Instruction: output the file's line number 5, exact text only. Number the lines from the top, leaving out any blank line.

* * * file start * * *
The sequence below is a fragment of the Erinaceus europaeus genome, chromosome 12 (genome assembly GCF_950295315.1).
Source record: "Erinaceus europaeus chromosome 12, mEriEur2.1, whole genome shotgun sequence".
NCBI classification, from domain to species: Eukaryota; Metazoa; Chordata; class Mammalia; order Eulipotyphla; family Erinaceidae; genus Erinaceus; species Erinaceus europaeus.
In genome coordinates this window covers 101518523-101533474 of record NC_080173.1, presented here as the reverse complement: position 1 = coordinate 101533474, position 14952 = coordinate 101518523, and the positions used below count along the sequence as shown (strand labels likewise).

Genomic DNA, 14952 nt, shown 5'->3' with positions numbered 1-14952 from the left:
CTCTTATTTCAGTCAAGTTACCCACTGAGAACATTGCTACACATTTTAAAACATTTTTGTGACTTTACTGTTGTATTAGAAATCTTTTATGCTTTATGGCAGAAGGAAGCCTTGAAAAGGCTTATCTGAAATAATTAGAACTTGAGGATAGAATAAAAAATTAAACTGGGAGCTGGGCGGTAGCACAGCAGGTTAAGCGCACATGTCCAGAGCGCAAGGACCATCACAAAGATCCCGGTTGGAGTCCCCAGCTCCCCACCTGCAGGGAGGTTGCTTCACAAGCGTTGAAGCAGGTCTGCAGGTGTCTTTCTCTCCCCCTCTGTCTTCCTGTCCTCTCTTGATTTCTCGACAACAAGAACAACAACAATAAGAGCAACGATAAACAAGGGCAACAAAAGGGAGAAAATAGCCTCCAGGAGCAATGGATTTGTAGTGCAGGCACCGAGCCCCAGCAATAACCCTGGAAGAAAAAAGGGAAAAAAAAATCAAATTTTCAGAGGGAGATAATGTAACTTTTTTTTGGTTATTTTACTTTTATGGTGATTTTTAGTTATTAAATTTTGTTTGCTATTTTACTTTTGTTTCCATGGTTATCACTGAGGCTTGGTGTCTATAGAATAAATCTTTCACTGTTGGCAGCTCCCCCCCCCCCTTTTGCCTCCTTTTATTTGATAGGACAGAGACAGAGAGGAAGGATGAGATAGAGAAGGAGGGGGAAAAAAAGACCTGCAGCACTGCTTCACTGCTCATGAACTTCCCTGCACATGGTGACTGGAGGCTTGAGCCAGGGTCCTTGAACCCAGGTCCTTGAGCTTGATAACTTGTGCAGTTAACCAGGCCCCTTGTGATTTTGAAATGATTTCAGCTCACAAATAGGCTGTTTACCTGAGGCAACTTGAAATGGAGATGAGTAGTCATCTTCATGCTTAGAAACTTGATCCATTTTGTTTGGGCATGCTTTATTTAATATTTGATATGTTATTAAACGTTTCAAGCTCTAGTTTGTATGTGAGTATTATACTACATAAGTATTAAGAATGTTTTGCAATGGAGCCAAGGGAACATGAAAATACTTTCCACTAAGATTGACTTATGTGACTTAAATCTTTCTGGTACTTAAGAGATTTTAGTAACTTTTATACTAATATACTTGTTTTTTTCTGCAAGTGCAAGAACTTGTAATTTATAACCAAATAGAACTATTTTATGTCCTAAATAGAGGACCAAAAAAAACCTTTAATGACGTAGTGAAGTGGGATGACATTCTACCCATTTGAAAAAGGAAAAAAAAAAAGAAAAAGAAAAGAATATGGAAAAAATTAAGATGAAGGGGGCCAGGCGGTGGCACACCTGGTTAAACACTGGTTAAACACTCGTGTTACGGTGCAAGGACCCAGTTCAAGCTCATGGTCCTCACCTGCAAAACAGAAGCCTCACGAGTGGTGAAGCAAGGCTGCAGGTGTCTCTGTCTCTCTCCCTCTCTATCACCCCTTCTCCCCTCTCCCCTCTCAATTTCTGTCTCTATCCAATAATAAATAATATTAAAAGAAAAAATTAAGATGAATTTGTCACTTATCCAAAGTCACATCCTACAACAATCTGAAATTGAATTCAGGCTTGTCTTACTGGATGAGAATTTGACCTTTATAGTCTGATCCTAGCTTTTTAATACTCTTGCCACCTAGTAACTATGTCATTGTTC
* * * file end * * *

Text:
Genomic DNA, 14952 nt, shown 5'->3' with positions numbered 1-14952 from the left: